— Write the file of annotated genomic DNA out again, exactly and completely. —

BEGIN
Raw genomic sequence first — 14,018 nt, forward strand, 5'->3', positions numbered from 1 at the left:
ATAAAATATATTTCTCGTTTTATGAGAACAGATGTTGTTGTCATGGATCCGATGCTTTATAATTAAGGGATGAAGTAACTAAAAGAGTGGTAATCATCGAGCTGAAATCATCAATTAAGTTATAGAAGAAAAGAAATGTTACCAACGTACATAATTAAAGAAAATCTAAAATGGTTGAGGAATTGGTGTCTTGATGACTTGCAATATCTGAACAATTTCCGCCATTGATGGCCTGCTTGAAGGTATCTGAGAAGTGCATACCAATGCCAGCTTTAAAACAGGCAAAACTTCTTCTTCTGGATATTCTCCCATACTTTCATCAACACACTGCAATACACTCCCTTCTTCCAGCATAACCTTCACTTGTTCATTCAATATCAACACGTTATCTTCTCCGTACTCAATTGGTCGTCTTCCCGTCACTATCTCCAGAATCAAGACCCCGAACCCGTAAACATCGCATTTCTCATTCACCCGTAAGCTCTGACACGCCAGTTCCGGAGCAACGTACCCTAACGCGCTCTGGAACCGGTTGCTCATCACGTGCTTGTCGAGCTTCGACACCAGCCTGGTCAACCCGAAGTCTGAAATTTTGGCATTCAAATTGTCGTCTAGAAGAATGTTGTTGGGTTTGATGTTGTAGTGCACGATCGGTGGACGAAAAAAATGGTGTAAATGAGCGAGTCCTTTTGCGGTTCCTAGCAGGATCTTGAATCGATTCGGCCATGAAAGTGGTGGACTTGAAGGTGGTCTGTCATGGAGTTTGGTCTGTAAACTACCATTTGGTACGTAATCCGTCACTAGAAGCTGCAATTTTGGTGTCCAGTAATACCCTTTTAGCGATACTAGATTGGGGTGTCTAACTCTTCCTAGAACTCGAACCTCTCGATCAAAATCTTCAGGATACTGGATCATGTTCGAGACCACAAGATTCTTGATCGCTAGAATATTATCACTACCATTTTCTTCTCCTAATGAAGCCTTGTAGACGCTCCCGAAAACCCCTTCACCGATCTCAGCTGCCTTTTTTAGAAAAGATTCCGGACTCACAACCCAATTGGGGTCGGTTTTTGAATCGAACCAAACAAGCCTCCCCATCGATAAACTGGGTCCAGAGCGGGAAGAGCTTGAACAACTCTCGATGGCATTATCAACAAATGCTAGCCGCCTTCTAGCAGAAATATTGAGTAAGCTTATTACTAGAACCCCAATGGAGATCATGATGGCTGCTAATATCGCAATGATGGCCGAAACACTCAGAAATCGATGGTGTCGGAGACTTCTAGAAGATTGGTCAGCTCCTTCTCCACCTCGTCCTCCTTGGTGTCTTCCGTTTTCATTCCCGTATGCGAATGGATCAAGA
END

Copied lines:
Raw genomic sequence first — 14,018 nt, forward strand, 5'->3', positions numbered from 1 at the left:
ATAAAATATATTTCTCGTTTTATGAGAACAGATGTTGTTGTCATGGATCCGATGCTTTATAATTAAGGGATGAAGTAACTAAAAGAGTGGTAATCATCGAGCTGAAATCATCAATTAAGTTATAGAAGAAAAGAAATGTTACCAACGTACATAATTAAAGAAAATCTAAAATGGTTGAGGAATTGGTGTCTTGATGACTTGCAATATCTGAACAATTTCCGCCATTGATGGCCTGCTTGAAGGTATCTGAGAAGTGCATACCAATGCCAGCTTTAAAACAGGCAAAACTTCTTCTTCTGGATATTCTCCCATACTTTCATCAACACACTGCAATACACTCCCTTCTTCCAGCATAACCTTCACTTGTTCATTCAATATCAACACGTTATCTTCTCCGTACTCAATTGGTCGTCTTCCCGTCACTATCTCCAGAATCAAGACCCCGAACCCGTAAACATCGCATTTCTCATTCACCCGTAAGCTCTGACACGCCAGTTCCGGAGCAACGTACCCTAACGCGCTCTGGAACCGGTTGCTCATCACGTGCTTGTCGAGCTTCGACACCAGCCTGGTCAACCCGAAGTCTGAAATTTTGGCATTCAAATTGTCGTCTAGAAGAATGTTGTTGGGTTTGATGTTGTAGTGCACGATCGGTGGACGAAAAAAATGGTGTAAATGAGCGAGTCCTTTTGCGGTTCCTAGCAGGATCTTGAATCGATTCGGCCATGAAAGTGGTGGACTTGAAGGTGGTCTGTCATGGAGTTTGGTCTGTAAACTACCATTTGGTACGTAATCCGTCACTAGAAGCTGCAATTTTGGTGTCCAGTAATACCCTTTTAGCGATACTAGATTGGGGTGTCTAACTCTTCCTAGAACTCGAACCTCTCGATCAAAATCTTCAGGATACTGGATCATGTTCGAGACCACAAGATTCTTGATCGCTAGAATATTATCACTACCATTTTCTTCTCCTAATGAAGCCTTGTAGACGCTCCCGAAAACCCCTTCACCGATCTCAGCTGCCTTTTTTAGAAAAGATTCCGGACTCACAACCCAATTGGGGTCGGTTTTTGAATCGAACCAAACAAGCCTCCCCATCGATAAACTGGGTCCAGAGCGGGAAGAGCTTGAACAACTCTCGATGGCATTATCAACAAATGCTAGCCGCCTTCTAGCAGAAATATTGAGTAAGCTTATTACTAGAACCCCAATGGAGATCATGATGGCTGCTAATATCGCAATGATGGCCGAAACACTCAGAAATCGATGGTGTCGGAGACTTCTAGAAGATTGGTCAGCTCCTTCTCCACCTCGTCCTCCTTGGTGTCTTCCGTTTTCATTCCCGTATGCGAATGGATCAAGA